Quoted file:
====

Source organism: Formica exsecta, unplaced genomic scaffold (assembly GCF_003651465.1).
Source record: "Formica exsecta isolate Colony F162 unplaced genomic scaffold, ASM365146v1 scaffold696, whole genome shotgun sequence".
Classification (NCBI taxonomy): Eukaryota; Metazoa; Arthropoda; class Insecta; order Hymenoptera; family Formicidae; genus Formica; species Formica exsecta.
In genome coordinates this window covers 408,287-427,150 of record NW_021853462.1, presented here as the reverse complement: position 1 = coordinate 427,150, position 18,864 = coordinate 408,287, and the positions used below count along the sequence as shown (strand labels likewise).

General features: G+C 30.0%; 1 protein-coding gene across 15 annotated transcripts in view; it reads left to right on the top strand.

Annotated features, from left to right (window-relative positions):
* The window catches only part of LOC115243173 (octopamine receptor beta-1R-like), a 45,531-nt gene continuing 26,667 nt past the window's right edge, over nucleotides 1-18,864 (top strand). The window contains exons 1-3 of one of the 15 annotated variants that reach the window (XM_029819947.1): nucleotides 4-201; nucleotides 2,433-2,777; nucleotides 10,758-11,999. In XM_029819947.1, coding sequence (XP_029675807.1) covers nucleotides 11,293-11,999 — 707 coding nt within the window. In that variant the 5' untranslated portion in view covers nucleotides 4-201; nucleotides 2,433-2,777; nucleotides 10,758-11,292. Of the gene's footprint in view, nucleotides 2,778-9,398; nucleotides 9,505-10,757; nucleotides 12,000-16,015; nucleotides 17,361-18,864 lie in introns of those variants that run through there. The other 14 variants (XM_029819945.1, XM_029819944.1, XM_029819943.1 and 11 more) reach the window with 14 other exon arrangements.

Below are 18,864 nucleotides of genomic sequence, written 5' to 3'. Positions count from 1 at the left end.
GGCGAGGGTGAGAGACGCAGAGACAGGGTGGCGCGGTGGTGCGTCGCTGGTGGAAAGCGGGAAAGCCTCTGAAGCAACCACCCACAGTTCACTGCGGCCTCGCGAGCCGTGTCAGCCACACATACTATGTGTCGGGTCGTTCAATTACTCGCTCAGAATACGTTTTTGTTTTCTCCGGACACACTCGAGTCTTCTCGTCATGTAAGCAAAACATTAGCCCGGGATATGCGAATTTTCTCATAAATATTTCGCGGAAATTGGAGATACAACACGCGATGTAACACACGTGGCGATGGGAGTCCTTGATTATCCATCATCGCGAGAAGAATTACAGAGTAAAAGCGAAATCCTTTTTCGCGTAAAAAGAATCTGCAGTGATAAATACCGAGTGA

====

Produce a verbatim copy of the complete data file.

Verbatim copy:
Source organism: Formica exsecta, unplaced genomic scaffold (assembly GCF_003651465.1).
Source record: "Formica exsecta isolate Colony F162 unplaced genomic scaffold, ASM365146v1 scaffold696, whole genome shotgun sequence".
Classification (NCBI taxonomy): Eukaryota; Metazoa; Arthropoda; class Insecta; order Hymenoptera; family Formicidae; genus Formica; species Formica exsecta.
In genome coordinates this window covers 408,287-427,150 of record NW_021853462.1, presented here as the reverse complement: position 1 = coordinate 427,150, position 18,864 = coordinate 408,287, and the positions used below count along the sequence as shown (strand labels likewise).

General features: G+C 30.0%; 1 protein-coding gene across 15 annotated transcripts in view; it reads left to right on the top strand.

Annotated features, from left to right (window-relative positions):
* The window catches only part of LOC115243173 (octopamine receptor beta-1R-like), a 45,531-nt gene continuing 26,667 nt past the window's right edge, over nucleotides 1-18,864 (top strand). The window contains exons 1-3 of one of the 15 annotated variants that reach the window (XM_029819947.1): nucleotides 4-201; nucleotides 2,433-2,777; nucleotides 10,758-11,999. In XM_029819947.1, coding sequence (XP_029675807.1) covers nucleotides 11,293-11,999 — 707 coding nt within the window. In that variant the 5' untranslated portion in view covers nucleotides 4-201; nucleotides 2,433-2,777; nucleotides 10,758-11,292. Of the gene's footprint in view, nucleotides 2,778-9,398; nucleotides 9,505-10,757; nucleotides 12,000-16,015; nucleotides 17,361-18,864 lie in introns of those variants that run through there. The other 14 variants (XM_029819945.1, XM_029819944.1, XM_029819943.1 and 11 more) reach the window with 14 other exon arrangements.

Below are 18,864 nucleotides of genomic sequence, written 5' to 3'. Positions count from 1 at the left end.
GGCGAGGGTGAGAGACGCAGAGACAGGGTGGCGCGGTGGTGCGTCGCTGGTGGAAAGCGGGAAAGCCTCTGAAGCAACCACCCACAGTTCACTGCGGCCTCGCGAGCCGTGTCAGCCACACATACTATGTGTCGGGTCGTTCAATTACTCGCTCAGAATACGTTTTTGTTTTCTCCGGACACACTCGAGTCTTCTCGTCATGTAAGCAAAACATTAGCCCGGGATATGCGAATTTTCTCATAAATATTTCGCGGAAATTGGAGATACAACACGCGATGTAACACACGTGGCGATGGGAGTCCTTGATTATCCATCATCGCGAGAAGAATTACAGAGTAAAAGCGAAATCCTTTTTCGCGTAAAAAGAATCTGCAGTGATAAATACCGAGTGA